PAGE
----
In that day there will be an altar to the LORD in the heart of Egypt,

and a monument to the LORD at its border.

Bell wants to use Isaiah 19 to show that this kind of restoration isn’t for God’s people alone, but for those who are “opposed to God…the ones far away (like the Egyptians) will be brought near.(p. 87)

The problem is Isaiah 19 has nothing to do with a final restoration being realized postmortem. Isaiah 19 is about an oracle from God concerning Egypt – one in which God brings Egypt to it’s knees where they beg God to save them. There’s nothing in this text to suggest that God will rescue every soul in Egypt. God makes the promise, as he often does in the Prophets, that if they will turn to him then God will show mercy. This kind of restoration would diminish Jesus because it would require nothing from us in terms of obedience in this life, and therefore would mean that we can live as we desire and yet still be guaranteed a place in eternity with God. If this is the case, then what was the point to the life and suffering of Jesus Christ? Was it all simply good drama? NO. It was not, it was essential to the future of the human race and therefore there is consequence how we respond to it in this life.

The final arena is perhaps the most important and the reason why we respond to the claim, “Love Wins with the idea that Jesus Wins”. Penal Substitution is the idea that Jesus Christ was punished, wounded, suffered in our place. He served as the substitute and ransom for sinners and satisfied God’s justice so that God is now able to justly forgive sins through the death of his Son. Bell flat out denies that God’s wrath is enkindled against mankind. This leads him to believe eternal suffering can in no way bring God glory, and in fact, is incompatible with a God who is love.

Bell writes, “Many have heard the gospel framed in terms of rescue. God has to punish sinners, because God is holy, but Jesus has paid the price for our sin, and so we can have eternal life. However true or untrue that is technically or theologically, what it can do is subtly teach people that Jesus rescues us from God. Let’s be very clear, then: we do not need to be rescued from God. God is the one who rescues us from death, sin, and destruction. God is the rescuer.”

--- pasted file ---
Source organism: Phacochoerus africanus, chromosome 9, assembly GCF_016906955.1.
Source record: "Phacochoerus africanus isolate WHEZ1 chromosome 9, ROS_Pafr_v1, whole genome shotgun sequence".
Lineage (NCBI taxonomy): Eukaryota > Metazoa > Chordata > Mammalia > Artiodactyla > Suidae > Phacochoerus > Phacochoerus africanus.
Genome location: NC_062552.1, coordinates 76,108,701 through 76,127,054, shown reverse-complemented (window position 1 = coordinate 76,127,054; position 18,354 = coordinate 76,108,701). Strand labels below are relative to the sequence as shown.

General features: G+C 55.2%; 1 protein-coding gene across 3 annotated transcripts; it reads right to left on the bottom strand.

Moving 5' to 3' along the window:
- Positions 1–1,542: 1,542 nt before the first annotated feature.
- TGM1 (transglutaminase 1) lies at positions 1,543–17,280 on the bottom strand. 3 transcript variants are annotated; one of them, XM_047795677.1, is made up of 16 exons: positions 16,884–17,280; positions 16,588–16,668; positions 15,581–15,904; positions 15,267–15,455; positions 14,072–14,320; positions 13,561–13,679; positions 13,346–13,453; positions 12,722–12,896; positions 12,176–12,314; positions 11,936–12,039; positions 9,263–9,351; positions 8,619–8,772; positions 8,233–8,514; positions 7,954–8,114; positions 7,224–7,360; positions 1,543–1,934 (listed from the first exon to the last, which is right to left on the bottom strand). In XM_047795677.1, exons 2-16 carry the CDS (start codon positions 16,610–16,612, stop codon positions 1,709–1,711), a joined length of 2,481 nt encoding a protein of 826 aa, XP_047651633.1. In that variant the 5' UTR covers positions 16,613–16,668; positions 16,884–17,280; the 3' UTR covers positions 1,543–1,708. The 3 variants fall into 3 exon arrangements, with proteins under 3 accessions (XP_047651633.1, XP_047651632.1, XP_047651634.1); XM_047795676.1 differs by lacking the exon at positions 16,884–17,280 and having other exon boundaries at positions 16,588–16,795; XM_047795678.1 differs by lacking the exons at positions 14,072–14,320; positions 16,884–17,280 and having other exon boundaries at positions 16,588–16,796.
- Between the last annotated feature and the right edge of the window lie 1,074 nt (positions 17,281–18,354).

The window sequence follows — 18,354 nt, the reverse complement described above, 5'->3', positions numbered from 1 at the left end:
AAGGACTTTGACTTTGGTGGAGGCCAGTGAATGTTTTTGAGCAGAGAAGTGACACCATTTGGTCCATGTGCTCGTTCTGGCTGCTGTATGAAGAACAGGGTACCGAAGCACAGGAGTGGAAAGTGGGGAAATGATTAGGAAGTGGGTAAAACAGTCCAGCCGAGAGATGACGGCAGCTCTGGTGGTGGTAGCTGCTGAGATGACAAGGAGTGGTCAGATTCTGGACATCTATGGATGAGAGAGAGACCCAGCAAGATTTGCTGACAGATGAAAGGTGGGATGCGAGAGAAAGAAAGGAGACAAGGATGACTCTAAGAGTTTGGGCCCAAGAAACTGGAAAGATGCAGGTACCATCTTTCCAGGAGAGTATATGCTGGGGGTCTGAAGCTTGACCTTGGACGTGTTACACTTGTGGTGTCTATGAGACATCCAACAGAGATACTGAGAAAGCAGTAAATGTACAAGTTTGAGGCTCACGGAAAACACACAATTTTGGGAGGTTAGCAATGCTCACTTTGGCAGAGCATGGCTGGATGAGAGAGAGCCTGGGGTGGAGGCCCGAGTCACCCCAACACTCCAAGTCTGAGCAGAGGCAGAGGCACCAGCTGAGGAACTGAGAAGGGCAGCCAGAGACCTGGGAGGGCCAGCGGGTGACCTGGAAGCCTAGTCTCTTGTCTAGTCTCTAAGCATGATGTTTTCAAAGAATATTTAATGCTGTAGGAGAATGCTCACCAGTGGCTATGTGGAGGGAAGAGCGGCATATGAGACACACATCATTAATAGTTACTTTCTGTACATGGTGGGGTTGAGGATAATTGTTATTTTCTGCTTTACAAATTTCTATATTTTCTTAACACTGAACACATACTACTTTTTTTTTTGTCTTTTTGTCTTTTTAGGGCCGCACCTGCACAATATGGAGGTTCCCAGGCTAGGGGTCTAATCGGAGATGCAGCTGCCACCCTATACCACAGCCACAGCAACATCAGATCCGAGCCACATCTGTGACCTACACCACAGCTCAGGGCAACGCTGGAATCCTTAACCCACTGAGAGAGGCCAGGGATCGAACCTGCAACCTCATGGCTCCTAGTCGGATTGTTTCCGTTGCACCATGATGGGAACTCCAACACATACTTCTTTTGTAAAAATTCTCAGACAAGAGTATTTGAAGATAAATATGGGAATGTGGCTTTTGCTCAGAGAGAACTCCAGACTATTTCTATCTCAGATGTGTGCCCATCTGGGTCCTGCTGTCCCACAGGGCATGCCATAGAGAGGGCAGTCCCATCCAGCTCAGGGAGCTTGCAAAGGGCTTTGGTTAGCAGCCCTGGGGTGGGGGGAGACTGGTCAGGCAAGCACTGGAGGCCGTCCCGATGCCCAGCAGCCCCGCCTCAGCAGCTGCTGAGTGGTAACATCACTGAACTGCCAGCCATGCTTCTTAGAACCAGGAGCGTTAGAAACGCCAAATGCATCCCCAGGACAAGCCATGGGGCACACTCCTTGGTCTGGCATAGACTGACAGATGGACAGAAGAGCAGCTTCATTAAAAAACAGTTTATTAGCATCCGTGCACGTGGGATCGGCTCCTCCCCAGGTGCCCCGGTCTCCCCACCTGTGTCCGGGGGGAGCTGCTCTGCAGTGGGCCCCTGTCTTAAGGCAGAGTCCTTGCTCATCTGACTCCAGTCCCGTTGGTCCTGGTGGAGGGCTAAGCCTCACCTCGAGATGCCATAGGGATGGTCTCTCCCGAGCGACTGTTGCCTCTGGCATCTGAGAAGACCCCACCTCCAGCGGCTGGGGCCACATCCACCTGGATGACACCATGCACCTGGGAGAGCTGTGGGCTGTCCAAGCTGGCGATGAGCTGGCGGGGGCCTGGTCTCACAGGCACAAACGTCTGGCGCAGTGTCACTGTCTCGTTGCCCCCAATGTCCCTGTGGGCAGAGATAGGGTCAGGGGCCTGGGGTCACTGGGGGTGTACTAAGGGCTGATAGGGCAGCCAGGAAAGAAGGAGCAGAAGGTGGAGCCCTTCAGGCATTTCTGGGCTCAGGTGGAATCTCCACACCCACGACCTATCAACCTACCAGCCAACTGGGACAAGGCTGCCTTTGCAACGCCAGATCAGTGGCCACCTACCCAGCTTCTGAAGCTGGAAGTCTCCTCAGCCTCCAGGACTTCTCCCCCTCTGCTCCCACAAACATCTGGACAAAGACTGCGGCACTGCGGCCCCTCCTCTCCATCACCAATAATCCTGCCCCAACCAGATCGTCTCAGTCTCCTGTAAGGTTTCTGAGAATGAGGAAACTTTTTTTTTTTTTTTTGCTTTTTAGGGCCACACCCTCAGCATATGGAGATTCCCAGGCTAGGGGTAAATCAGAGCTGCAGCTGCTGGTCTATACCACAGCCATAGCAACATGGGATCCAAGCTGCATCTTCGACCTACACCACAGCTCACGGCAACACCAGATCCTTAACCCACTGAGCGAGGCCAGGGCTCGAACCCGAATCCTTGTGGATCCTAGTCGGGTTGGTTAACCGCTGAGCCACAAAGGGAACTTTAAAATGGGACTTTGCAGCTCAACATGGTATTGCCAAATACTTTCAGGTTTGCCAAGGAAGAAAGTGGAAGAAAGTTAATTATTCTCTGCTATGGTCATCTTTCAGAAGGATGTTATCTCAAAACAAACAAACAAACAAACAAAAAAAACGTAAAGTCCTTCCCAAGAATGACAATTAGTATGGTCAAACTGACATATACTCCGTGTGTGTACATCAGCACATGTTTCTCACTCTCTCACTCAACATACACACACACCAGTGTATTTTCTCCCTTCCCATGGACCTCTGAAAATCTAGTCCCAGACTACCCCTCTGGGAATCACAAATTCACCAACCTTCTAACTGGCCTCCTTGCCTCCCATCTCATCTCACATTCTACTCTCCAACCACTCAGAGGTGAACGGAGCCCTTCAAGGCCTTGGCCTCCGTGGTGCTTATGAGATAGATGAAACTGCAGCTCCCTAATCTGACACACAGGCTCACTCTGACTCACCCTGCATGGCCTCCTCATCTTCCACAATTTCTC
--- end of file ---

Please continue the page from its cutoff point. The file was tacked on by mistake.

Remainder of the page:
Is God our rescuer? Yes, God is our rescuer, saving us from sin and death and bringing us to himself; and yes God rescues us from his holy wrath that is poured out on his creatures in perfect justice. It’s as though all of the sudden, God cannot be more than one thing at the same time. He cannot be both merciful and just, show compassion on some and harden others. God is entirely more complex than Bell would have us believe. Bell’s rejection of Penal Substitution is a rejection of the full nature of God. God is not only love, but as the angels proclaim and repeat, he is HOLY, HOLY, HOLY. God is not only a God to be loved and thought fondly of as a gracious Father, he is to be feared, “ The Lord of hosts, him you shall honor as holy. Let him be your fear, and let him be your dread.” (Is. 8 )

Jesus wins. He wins because while he could have simply chosen to restore everything and all people one day, he did not because he chose to redeem those who have believed in him. The second reason Jesus wins is because all throughout history he has been drawing a very particular people towards himself by his grace and election. The third reason Jesus wins is because he pays the great price of rescue. He rescues from the wrath and the due that is ours because of our sin. There is no greater love than this, than one who lays down his life for his friends. Jesus has made us friends through the laying down of his life on our behalf. This is great love, but it is also sacrifice. Ultimately, it is Jesus who wins the day and redeems our story, if you do not know Jesus then you cannot know redemption.

Is Missions About Words or Deeds?

In a message I shared August 1 from 2 Samuel 2 I stressed that we cannot just be committed to the work of the Gospel as we engage the city, but we must accompany our work with the words of the Gospel in appropriate way.  Why are we doing this?  What is our motive?

The article below was written by Brett McCracken.  He is stressing the same point.

I would love to know what you think.

Jackson Crum

Is Missions About Words or Deeds?
Our generation has made social justice the focus of missions. But have we forgotten Jesus?

I really enjoyed a column by Brad Greenberg (of The God Blog) a few weeks back in the Wall Street Journal‘s “Houses of Worship” column. The piece, entitled “How Missionaries Lost Their Chariots of Fire,” took a look at the trends in Christian missions in recent years—most notably the shift among younger evangelicals from proselytizing and preaching to doing more service and social justice-oriented work as mission. A shift in focus from words to deeds.